A heartbreaking, soul-baring novel about the repercussions of choice from the award-winning author of The Welsh Girl and The Fortunes.
'There are some stories that require as much courage to write as they do art. Peter Ho Davies's achingly honest, searingly comic portrait of fatherhood is just such a story . . . The world needs more stories like this one, more of this kind of courage, more of this kind of love.' - Sigrid Nunez, National Book Award-winning author of The Friend
When does sorrow turn to shame? When does love become labour? When does chance become choice? And when does fact become fiction?
A Lie Someone Told You About Yourself traces the complex consequences of one of the most personal yet public, intimate yet political, experiences a family can have: to have a child, and conversely, the decision not to have a child. A woman's first pregnancy is interrupted by test results at once catastrophic and uncertain, leaving her and her husband, a writer, reeling. A second pregnancy ends in a fraught birth, a beloved child, the purgatory of further tests - and questions that reverberate down the years.
This spare, supple narrative chronicles the flux of parenthood, marriage, and the day-to-day practice of loving someone. As challenging as it is vulnerable, as furious as it is tender, as touching as it is darkly comic, Peter Ho Davies's new novel is an unprecedented depiction of fatherhood.
A powerful account of fatherhood . . . a complicated story, told with fearless honesty. The prose is rueful, spare and matter-of-fact, but emotions churn beneath the clean surface. It can be very funny, but it can also stop you in your tracks. - Guardian
His deceptively simple, pared-back style is ideal for detailing difficult emotions . . . Davies's bold tell-all policy makes for moving and compelling reading . . . admirable for the brave new things it has to say about shame, regret, fatherhood and love - Sunday Times
A courageous, honest book . . . has a light touch in exploring other moral dilemmas and uncertainties with which we all grapple, putting your emotions through the wringer in prose full of piercing emotional shards . . . This tender, thought-provoking novel captures the doubts, the worries, the pain and the sheer joy of being a parent - Independent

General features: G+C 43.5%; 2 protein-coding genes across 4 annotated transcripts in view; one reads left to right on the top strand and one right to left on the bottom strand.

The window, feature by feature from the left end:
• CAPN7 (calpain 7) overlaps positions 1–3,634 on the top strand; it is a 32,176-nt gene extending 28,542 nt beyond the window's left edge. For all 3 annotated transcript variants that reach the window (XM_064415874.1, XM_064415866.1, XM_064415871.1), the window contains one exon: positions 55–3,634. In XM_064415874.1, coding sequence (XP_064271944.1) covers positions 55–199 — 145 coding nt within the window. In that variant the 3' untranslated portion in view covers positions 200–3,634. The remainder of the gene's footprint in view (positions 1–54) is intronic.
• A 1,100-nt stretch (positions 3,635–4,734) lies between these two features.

Davies treats twists of fate with clear-eyed realism, humor, and grace - New Yorker
[It] creates controlled art out of life's messy pain . . . There is nothing superfluous in these pages . . . A novel about the comedy and travails of parenting a "twice exceptional" child that earns its place on the shelf alongside the frank and sometimes acerbic memoirs of Rachel Cusk and Anne Enright. - Harper's Magazine
Fierce paternal love spills off every page of this masterful book in a way that recalls Max Porter's
Peter Ho Davies is the author of the novels The Welsh Girl, which was longlisted for the Man Booker Prize, The Fortunes, and A Lie Someone Told You About Yourself and two short story collections: The Ugliest House in the World, winner of the John Llewelyn Rhys and PEN/Macmillan prizes, and Equal Love, which was shortlisted for the Los Angeles Times Book Prize.
His writing has been widely anthologized, including selections for Prize Stories: The O. Henry Awards and Best American Short Stories, and in 2003 he was chosen as one of Granta magazine's Best of Young British Novelists. He has also won the PEN/Malamud Award for Excellence in the Short Story.
Born in Britain to Welsh and Chinese parents, Davies now lives in the US where he is a professor of Creative Writing at the University of Michigan.